Henry Shelton grew up in Central Falls and started his activist career as a Catholic priest. He felt warmth and achievement with worshipers at a couple of different parishes, most notably St. Michael's Parish in South Providence, but he required greater freedom and mobility to tackle the larger issues that affected peoples' lives. He soon realized he had a larger ministry: to embrace the poor and disinherited inhabitants of the state, regardless of religion or any other status. He left the priesthood.
Henry embarked on his new mission, forming larger groups to house his many smaller social ventures. He spearheaded the two most notable organizations that defined his activity: the Coalition for Consumer Justice (CCJ) and the Pawtucket-based George Wiley Center where he served as director for over thirty years. From these perches he organized and participated in street level rallies to gain free bus rides for the elderly, to curb the rising cost of utilities, to address the problems of the handicapped, and to obtain free school breakfasts--among a sprawling list. His causes crept into every nook and cranny of Rhode Island society, wrapped around a single spool labeled social justice.
Of course, Henry was not alone doing this. A large part of his legacy is how many of today's advocates in direct action and door-to-door community organizing started through his example. Indeed, at one point, the Coalition for Consumer Justice had a staff of 65 paid people encompassing canvassers, organizers and directors along with fifteen chapters working on local issues and joining together on issues of statewide importance. Henry often took his advocacy to the top. Many a governor, judge, CEO, senator, speaker, and mayor learned the hard way that Henry was not someone who would just go away. When confrontations occurred Henry usually prevailed.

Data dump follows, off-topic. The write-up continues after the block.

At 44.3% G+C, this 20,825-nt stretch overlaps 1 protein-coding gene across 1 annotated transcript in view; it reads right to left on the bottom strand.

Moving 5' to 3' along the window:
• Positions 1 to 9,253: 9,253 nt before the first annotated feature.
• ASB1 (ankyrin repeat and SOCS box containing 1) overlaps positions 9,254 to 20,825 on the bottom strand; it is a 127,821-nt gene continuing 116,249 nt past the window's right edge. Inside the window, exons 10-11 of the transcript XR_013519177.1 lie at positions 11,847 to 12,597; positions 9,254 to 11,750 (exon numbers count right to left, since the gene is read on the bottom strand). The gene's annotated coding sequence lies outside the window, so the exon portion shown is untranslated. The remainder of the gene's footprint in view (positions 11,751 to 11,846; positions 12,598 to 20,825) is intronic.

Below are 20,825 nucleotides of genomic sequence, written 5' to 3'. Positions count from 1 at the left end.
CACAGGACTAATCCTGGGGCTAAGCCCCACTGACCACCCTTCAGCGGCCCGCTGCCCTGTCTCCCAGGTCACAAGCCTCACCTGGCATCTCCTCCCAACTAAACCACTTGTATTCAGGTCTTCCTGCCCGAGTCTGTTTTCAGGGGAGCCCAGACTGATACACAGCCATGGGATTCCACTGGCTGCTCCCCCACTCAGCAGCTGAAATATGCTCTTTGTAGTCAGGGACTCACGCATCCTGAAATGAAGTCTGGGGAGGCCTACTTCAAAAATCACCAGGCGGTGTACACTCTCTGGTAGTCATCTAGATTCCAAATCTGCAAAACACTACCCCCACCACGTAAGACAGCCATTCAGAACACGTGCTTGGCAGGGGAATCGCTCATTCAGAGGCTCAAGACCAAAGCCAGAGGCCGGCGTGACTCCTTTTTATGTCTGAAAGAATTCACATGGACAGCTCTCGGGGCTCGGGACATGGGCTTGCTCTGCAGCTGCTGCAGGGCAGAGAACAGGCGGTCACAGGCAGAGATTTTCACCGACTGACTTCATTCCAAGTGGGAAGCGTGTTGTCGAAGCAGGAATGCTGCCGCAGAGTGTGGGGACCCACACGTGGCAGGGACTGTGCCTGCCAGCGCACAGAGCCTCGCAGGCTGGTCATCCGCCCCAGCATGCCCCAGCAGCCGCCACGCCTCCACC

Although he always seemed most comfortable directly empowering those people he sought to assist, Henry understood the role of politics and frequently led rallies at the State House where he could be seen buttonholing, hectoring, and pestering any legislators who might have a key vote on an important bill. Rather than angering lawmakers, his selfless demeanor and Spartan lifestyle won him their admiration and grudging respect. In 2011 the General Assembly recognized his dedication when it passed the Henry Shelton Act on his eighty-first birthday. This law requires utility companies to curtail strict shutoff policies and to establish an arrearage forgiveness program for eligible low-income households who have had their utilities shut-off for non-payment or who have been scheduled for shut-off.
In keeping with his earlier priestly vows, Henry seldom took credit for any of his accomplishments. He humbly preferred to shift such honors to his legion of followers and colleagues who seldom possessed a title or garnered recognition. On occasion he found a handful of wealthier and influential citizens who were imbued with his own beliefs and persuaded them to serve on one board of directors or another.
Henry lives with his wife Carol in Cranston. They have five children. A recent stroke has diminished his physical capacity, but nothing has, or will, diminish his legacy as Rhode Island's foremost champion of the underdog./
Dr. D. Scott Molloy, Jr.
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